In becoming a lawyer, Melissa McCord shifted her focus from covering problems to coming up with solutions.
Before becoming an associate attorney at Quarles & Brady’s Milwaukee office, where she works on commercial transactions, McCord worked as a reporter for nearly a decade, mainly with The Associated Press.
She then decided to change careers partly because of the changing landscape of journalism, largely due to the rising popularity of the Internet. Beyond that, there was something about covering conflict but not being able to help solve the underlying issues that left her unsatisfied.
Much like a reporter, “The bedrock of what we do really falls on communication, but it really added that piece I was missing is that attorneys solve problems,” McCord said.
And McCord seems to be a natural at the job. Dave Bourne, a partner at Quarles & Brady, praised her skills, calling her the most talented young lawyer he’s ever worked with.
Beyond that, McCord is incredibly devoted to her work, Bourne pointed out.
“Her work ethic is second to none,” McCord said. “She provides practical, timely and client-centric business advice. Melissa has gained the trust and confidence of our clients, who now regularly contact her when they have questions or need assistance.”
What likely contributes to that relationship between McCord and her clients is her ability to communicate without relying too much on legal terminology.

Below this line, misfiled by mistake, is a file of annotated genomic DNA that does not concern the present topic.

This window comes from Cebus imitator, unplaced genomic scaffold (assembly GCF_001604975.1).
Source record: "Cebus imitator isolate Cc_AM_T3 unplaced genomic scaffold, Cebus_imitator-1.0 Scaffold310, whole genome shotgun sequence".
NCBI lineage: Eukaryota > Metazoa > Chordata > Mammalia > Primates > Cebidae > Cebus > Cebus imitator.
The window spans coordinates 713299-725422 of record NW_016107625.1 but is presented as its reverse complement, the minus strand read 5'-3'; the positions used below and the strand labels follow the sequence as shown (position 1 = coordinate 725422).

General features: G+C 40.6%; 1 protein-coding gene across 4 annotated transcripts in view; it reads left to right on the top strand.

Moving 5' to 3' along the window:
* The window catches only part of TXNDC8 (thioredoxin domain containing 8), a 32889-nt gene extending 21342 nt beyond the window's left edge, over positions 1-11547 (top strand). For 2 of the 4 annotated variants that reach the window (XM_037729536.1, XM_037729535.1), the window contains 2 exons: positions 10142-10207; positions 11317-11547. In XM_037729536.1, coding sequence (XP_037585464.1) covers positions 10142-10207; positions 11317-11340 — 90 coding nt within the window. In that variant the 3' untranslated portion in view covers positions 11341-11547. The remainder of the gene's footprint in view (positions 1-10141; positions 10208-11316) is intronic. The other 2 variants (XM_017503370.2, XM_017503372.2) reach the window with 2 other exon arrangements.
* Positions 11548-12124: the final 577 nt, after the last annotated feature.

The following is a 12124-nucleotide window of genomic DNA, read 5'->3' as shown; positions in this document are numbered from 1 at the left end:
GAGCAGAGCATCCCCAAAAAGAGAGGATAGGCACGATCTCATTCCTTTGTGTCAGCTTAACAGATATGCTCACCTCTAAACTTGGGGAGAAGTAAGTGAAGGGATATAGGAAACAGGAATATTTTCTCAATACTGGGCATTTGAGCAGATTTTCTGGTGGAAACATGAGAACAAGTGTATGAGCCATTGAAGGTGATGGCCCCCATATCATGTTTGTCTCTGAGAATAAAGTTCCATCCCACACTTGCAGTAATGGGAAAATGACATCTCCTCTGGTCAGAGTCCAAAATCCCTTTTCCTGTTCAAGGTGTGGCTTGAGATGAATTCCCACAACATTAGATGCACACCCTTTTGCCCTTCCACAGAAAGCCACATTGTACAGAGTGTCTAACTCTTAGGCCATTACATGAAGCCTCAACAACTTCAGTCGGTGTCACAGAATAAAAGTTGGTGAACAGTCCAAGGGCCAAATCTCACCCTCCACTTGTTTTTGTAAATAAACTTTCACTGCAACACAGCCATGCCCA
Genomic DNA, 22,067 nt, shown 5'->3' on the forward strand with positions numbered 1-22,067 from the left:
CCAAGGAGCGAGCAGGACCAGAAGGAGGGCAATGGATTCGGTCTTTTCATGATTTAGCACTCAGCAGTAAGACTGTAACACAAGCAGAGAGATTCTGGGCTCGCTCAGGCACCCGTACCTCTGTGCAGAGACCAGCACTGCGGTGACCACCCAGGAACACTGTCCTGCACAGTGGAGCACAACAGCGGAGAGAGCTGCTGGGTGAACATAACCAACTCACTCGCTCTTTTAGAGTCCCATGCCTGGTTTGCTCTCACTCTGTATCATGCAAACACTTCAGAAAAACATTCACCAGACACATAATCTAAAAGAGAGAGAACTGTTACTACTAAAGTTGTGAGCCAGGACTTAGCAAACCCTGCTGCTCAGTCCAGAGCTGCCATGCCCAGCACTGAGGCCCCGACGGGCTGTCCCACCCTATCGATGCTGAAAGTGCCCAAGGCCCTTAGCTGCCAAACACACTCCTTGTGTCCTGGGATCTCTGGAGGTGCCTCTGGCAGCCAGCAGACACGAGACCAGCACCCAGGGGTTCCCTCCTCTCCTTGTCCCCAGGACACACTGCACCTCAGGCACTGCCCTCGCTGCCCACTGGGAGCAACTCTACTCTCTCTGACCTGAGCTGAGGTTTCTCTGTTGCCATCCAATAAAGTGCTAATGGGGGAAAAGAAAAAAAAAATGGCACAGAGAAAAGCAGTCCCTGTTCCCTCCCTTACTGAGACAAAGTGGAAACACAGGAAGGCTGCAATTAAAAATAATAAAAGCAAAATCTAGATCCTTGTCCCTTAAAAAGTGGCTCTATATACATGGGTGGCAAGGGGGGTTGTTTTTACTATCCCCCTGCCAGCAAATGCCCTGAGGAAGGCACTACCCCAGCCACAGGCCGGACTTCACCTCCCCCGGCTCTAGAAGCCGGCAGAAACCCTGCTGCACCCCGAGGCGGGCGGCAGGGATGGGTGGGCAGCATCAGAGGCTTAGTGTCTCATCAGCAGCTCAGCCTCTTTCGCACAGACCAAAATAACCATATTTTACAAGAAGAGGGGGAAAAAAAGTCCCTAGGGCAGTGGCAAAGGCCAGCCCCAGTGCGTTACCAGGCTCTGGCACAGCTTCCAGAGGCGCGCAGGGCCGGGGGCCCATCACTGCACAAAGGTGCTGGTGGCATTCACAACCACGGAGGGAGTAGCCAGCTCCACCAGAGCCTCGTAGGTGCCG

“I’m able to simply convey to them the issue and my recommendations without getting bogged down with the legal mumbo-jumbo,” she said.
McCord said she appreciates that the relationship between two parties in transactions or acquisitions is naturally more cooperative than adversarial.
“They have the same goal,” she said. “They may have different ways to get to that outcome, but they want to get there at the end. I really like that collaboration.”
Among the number of community groups and organizations McCord helps out is the Wisconsin Women’s Business Initiative Corp., which gives loans to those who may face barriers to traditional financing.
McCord first got involved with WWBIC shortly after starting with Quarles & Brady in 2010. She did pro bono work there for about six months, but her relationship with the group has lasted well beyond that. In fact, she still works with the lending team, reviewing files and helping out in any other way she can.
“She has been a great asset to WWBIC and the many loan clients she has directly supported,” said Wendy Baumann, the group’s president and chief visionary officer.